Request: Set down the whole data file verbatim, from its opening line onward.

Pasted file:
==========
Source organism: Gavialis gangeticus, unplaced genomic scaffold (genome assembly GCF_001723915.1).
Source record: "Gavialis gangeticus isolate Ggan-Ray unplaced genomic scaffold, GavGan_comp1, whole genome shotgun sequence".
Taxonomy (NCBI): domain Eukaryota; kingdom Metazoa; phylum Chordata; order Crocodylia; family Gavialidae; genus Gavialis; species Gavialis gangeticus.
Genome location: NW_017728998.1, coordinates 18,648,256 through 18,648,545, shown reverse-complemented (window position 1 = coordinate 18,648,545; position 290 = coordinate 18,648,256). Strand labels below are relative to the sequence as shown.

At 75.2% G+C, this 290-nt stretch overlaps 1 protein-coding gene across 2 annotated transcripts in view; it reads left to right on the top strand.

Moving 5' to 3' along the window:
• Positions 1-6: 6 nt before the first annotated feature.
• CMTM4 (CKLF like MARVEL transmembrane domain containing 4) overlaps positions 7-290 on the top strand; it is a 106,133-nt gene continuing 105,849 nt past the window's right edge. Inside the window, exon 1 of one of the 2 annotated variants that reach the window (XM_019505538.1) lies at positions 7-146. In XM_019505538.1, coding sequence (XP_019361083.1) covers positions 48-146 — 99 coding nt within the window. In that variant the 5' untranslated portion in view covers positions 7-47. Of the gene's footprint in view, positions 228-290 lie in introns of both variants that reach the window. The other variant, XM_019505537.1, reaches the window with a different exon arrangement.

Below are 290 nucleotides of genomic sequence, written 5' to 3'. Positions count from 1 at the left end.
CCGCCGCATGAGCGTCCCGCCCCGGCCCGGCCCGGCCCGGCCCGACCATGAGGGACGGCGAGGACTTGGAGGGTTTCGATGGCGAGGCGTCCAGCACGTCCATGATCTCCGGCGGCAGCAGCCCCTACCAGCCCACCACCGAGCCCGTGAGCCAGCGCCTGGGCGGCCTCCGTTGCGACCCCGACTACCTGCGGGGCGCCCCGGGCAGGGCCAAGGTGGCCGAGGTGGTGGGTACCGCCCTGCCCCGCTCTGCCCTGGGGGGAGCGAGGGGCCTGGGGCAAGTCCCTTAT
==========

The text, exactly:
Source organism: Gavialis gangeticus, unplaced genomic scaffold (genome assembly GCF_001723915.1).
Source record: "Gavialis gangeticus isolate Ggan-Ray unplaced genomic scaffold, GavGan_comp1, whole genome shotgun sequence".
Taxonomy (NCBI): domain Eukaryota; kingdom Metazoa; phylum Chordata; order Crocodylia; family Gavialidae; genus Gavialis; species Gavialis gangeticus.
Genome location: NW_017728998.1, coordinates 18,648,256 through 18,648,545, shown reverse-complemented (window position 1 = coordinate 18,648,545; position 290 = coordinate 18,648,256). Strand labels below are relative to the sequence as shown.

At 75.2% G+C, this 290-nt stretch overlaps 1 protein-coding gene across 2 annotated transcripts in view; it reads left to right on the top strand.

Moving 5' to 3' along the window:
• Positions 1-6: 6 nt before the first annotated feature.
• CMTM4 (CKLF like MARVEL transmembrane domain containing 4) overlaps positions 7-290 on the top strand; it is a 106,133-nt gene continuing 105,849 nt past the window's right edge. Inside the window, exon 1 of one of the 2 annotated variants that reach the window (XM_019505538.1) lies at positions 7-146. In XM_019505538.1, coding sequence (XP_019361083.1) covers positions 48-146 — 99 coding nt within the window. In that variant the 5' untranslated portion in view covers positions 7-47. Of the gene's footprint in view, positions 228-290 lie in introns of both variants that reach the window. The other variant, XM_019505537.1, reaches the window with a different exon arrangement.

Below are 290 nucleotides of genomic sequence, written 5' to 3'. Positions count from 1 at the left end.
CCGCCGCATGAGCGTCCCGCCCCGGCCCGGCCCGGCCCGGCCCGACCATGAGGGACGGCGAGGACTTGGAGGGTTTCGATGGCGAGGCGTCCAGCACGTCCATGATCTCCGGCGGCAGCAGCCCCTACCAGCCCACCACCGAGCCCGTGAGCCAGCGCCTGGGCGGCCTCCGTTGCGACCCCGACTACCTGCGGGGCGCCCCGGGCAGGGCCAAGGTGGCCGAGGTGGTGGGTACCGCCCTGCCCCGCTCTGCCCTGGGGGGAGCGAGGGGCCTGGGGCAAGTCCCTTAT